What are we looking for?
Small caps with solid fundamentals.
We believe small-capitalization stocks, generally seen as more risky than large caps, will also be more likely than large caps to take advantage of renewed economic activity as the pandemic recedes in the months ahead.
We screened North American stocks focusing on the following criteria:
- Market capitalization between $250-million and $1-billion;
- StockPointer (SP) performance score of 75 or higher. The score mainly considers risk-adjusted return on capital, earnings per share growth and free cash flow per share. The score varies between zero and 100;
- Sales growth higher than 4 per cent over 24 months – we are looking for a company that can grow at a reasonable rate;
- One-year return lower than 50 per cent – we are trying to eliminate companies with too much short-term price momentum as they could be subject to mean reversion, that is, eventually reverting to their long-term average levels.
For informational purposes, we have also included the recent stock price, price-to-earning ratio, one-year earnings per share growth and dividend yield. Please note that some ratios may be shown as of end of previous quarter.
More about Inovestor
Inovestor for Advisors is a fundamental-analysis research platform specializing in the economic value-added (EVA) approach. With Inovestor, advisers can quickly identify attractive investment opportunities, outsource their stock picking by using model portfolios and easily communicate investment decisions with clients through client-friendly reports. In addition, Inovestor allows users to create personalized filters, build custom portfolios and carry out in-depth analysis on more than 13,000 companies (Canadian and U.S. stocks and American depositary receipts).
What we found
Music service provider Stingray Group Inc., based in Montreal, has the highest SP performance score of our list. Sales increased vigorously in the past two years partly because of a series of acquisitions. The stock price rose moderately in the past year as the broadcasting and commercial music segment held out, but the radio segment (mostly ads), which counts for 50 per cent of Stingray’s total revenues, fell 40 per cent on a nine-month basis. The company managed to protect its earnings per share despite this bleak time. As radio commercials and social activities return more to prepandemic levels, we expect investors to positively re-evaluate the company.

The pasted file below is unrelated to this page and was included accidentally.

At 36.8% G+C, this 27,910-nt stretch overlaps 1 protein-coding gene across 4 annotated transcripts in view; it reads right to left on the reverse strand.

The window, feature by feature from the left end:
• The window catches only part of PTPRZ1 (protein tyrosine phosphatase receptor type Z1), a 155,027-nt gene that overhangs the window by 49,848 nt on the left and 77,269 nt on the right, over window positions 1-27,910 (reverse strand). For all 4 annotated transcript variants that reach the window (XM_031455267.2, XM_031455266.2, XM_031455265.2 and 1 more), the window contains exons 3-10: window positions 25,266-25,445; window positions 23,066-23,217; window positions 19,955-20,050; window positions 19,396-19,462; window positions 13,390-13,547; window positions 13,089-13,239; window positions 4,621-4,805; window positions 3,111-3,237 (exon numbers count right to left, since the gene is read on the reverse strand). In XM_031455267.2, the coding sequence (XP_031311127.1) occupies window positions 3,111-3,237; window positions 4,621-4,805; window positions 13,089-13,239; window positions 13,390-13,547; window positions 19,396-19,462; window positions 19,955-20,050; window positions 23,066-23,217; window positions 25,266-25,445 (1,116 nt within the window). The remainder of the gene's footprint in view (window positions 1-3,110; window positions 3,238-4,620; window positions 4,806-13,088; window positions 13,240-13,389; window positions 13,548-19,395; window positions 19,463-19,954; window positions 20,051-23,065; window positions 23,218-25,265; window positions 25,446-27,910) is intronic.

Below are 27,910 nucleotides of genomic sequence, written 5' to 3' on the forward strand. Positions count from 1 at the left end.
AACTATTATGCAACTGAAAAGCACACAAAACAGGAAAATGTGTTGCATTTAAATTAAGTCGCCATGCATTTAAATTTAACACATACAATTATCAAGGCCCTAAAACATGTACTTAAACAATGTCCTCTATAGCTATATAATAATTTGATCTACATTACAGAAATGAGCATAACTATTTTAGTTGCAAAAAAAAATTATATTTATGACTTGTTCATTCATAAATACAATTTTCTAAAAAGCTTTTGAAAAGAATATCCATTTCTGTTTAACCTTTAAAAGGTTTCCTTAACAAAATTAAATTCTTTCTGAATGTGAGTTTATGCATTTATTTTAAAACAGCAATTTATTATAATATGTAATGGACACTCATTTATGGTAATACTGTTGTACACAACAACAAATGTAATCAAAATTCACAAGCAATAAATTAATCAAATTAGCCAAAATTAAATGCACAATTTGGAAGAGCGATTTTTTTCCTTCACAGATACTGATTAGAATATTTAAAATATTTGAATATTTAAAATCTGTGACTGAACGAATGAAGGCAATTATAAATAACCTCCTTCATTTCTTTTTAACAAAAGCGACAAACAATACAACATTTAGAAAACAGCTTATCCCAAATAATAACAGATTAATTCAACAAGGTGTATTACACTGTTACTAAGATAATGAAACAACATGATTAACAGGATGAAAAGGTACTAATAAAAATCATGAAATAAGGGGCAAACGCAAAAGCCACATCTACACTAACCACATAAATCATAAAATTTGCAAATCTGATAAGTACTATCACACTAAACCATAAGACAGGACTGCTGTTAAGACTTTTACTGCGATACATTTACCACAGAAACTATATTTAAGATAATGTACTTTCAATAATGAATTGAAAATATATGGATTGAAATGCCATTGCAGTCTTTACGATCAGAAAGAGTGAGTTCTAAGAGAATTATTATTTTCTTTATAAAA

Laval, Que.-based Savaria Corp., an accessibility and patient handling company, has increased its sales by 45.8 per cent in the past two years, thanks largely to the acquisition of Garaventa Lift, an elevator company. With the pandemic spotlight on long-term care and retirement residences, older people may be more inclined to consider adapting their house to their reality instead of moving, which would benefit Savaria. The company announced on Feb. 4 it had acquired Swedish-listed Handicare Group AB, another patient handling company, to reinforce its already well-positioned business in this industry.
Investors Title Co., a title insurance provider headquartered in Chapel Hill, N.C., trades at a modest price-to-earnings ratio of 7.9. The company has profited from the booming U.S. residential real estate market over the past two years, achieving 51.3 per cent higher sales over that period, and 25 per cent higher EPS in the past year. If teleworking persists, the strong residential market could very well remain. Despite impressive results, the market appears to be particularly cautious: The company’s stock still trades about 20 per cent below its record high of US$204, reached in March, 2018.
Investors are advised to do further research before investing in any of the companies listed in the accompanying table.
Anthony Ménard is an investment analyst at Inovestor Asset Management.
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